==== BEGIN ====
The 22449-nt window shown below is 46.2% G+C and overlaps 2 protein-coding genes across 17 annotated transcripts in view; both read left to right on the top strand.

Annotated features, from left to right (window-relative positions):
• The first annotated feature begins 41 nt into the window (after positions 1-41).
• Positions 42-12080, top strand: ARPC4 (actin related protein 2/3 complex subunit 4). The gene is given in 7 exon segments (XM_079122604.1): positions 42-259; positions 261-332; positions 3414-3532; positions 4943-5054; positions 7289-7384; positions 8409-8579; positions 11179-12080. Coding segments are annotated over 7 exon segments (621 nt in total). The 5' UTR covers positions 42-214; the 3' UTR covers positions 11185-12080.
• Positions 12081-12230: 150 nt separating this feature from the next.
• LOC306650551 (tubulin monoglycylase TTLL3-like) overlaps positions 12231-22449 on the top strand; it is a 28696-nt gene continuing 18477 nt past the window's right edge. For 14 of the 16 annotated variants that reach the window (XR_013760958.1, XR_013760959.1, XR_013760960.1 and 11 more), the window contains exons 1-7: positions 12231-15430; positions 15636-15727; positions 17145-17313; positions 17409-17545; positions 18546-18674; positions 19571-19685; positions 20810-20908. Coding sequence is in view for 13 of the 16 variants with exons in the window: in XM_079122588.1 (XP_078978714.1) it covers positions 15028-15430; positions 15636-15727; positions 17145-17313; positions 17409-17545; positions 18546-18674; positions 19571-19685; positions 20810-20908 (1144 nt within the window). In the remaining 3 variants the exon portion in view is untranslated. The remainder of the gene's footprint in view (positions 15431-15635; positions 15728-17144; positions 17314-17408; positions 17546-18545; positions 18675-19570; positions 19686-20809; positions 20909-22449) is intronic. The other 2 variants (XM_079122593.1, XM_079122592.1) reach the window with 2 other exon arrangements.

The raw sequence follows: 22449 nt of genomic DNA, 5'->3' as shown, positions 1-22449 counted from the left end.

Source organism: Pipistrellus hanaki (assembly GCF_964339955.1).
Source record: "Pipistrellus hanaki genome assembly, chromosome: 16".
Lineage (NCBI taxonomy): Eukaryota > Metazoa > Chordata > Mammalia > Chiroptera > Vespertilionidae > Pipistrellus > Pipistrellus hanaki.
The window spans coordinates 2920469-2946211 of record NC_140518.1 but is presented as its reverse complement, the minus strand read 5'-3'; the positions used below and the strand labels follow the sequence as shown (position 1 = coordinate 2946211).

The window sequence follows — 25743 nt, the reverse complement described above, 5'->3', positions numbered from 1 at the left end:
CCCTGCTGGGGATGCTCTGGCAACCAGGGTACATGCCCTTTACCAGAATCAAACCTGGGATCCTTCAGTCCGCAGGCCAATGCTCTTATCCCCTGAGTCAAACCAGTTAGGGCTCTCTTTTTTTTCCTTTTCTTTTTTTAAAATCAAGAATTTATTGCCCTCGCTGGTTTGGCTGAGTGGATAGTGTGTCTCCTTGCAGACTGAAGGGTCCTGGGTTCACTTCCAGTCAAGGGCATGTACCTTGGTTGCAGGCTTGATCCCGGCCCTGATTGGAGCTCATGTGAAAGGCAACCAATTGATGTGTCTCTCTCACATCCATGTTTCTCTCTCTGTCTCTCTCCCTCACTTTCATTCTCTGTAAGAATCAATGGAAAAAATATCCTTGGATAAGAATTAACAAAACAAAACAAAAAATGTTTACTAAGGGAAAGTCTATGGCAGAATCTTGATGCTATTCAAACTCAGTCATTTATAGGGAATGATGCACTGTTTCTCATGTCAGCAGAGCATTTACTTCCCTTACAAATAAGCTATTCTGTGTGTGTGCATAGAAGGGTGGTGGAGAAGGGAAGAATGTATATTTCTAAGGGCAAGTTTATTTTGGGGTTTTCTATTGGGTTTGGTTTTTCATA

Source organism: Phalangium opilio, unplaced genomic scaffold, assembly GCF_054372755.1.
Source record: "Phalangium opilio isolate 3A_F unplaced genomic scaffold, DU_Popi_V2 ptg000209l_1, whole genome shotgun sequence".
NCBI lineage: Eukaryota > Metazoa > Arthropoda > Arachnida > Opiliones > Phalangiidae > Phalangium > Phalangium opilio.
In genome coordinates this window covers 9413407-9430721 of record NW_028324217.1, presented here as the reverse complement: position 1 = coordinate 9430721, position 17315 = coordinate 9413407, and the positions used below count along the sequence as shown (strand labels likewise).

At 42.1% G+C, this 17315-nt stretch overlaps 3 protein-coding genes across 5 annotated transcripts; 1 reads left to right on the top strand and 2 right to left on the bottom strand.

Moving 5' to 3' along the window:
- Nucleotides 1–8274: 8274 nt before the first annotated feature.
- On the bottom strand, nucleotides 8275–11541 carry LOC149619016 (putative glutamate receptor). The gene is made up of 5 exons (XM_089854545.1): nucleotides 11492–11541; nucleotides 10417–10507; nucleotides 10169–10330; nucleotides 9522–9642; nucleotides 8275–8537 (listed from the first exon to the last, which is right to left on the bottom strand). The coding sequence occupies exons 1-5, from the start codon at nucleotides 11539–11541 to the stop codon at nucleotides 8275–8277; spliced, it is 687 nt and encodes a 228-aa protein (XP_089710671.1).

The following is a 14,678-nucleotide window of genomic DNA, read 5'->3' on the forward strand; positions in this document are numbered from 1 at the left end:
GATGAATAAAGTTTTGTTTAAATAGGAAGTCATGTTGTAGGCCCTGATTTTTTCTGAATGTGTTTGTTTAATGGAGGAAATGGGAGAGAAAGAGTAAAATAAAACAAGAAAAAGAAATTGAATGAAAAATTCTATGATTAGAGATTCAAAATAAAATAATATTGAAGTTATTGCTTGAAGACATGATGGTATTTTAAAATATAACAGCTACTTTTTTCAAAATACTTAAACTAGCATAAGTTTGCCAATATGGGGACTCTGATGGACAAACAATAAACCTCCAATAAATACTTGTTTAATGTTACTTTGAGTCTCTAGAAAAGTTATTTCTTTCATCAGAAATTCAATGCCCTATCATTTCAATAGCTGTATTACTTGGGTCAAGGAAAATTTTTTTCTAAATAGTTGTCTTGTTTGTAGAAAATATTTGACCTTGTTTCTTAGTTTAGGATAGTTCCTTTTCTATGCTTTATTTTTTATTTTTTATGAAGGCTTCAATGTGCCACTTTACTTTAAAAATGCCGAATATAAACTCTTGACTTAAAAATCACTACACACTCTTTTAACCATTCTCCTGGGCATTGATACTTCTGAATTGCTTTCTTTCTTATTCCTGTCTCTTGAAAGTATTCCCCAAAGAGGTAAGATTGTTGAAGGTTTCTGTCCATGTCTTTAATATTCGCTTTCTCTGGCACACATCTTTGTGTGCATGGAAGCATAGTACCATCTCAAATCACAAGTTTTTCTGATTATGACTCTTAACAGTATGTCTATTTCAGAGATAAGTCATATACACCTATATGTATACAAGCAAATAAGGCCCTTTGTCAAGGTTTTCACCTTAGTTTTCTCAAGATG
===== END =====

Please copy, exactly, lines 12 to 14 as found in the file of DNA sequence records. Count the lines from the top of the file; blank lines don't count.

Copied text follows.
The window sequence follows — 25743 nt, the reverse complement described above, 5'->3', positions numbered from 1 at the left end:
CCCTGCTGGGGATGCTCTGGCAACCAGGGTACATGCCCTTTACCAGAATCAAACCTGGGATCCTTCAGTCCGCAGGCCAATGCTCTTATCCCCTGAGTCAAACCAGTTAGGGCTCTCTTTTTTTTCCTTTTCTTTTTTTAAAATCAAGAATTTATTGCCCTCGCTGGTTTGGCTGAGTGGATAGTGTGTCTCCTTGCAGACTGAAGGGTCCTGGGTTCACTTCCAGTCAAGGGCATGTACCTTGGTTGCAGGCTTGATCCCGGCCCTGATTGGAGCTCATGTGAAAGGCAACCAATTGATGTGTCTCTCTCACATCCATGTTTCTCTCTCTGTCTCTCTCCCTCACTTTCATTCTCTGTAAGAATCAATGGAAAAAATATCCTTGGATAAGAATTAACAAAACAAAACAAAAAATGTTTACTAAGGGAAAGTCTATGGCAGAATCTTGATGCTATTCAAACTCAGTCATTTATAGGGAATGATGCACTGTTTCTCATGTCAGCAGAGCATTTACTTCCCTTACAAATAAGCTATTCTGTGTGTGTGCATAGAAGGGTGGTGGAGAAGGGAAGAATGTATATTTCTAAGGGCAAGTTTATTTTGGGGTTTTCTATTGGGTTTGGTTTTTCATA

Source organism: Phalangium opilio, unplaced genomic scaffold, assembly GCF_054372755.1.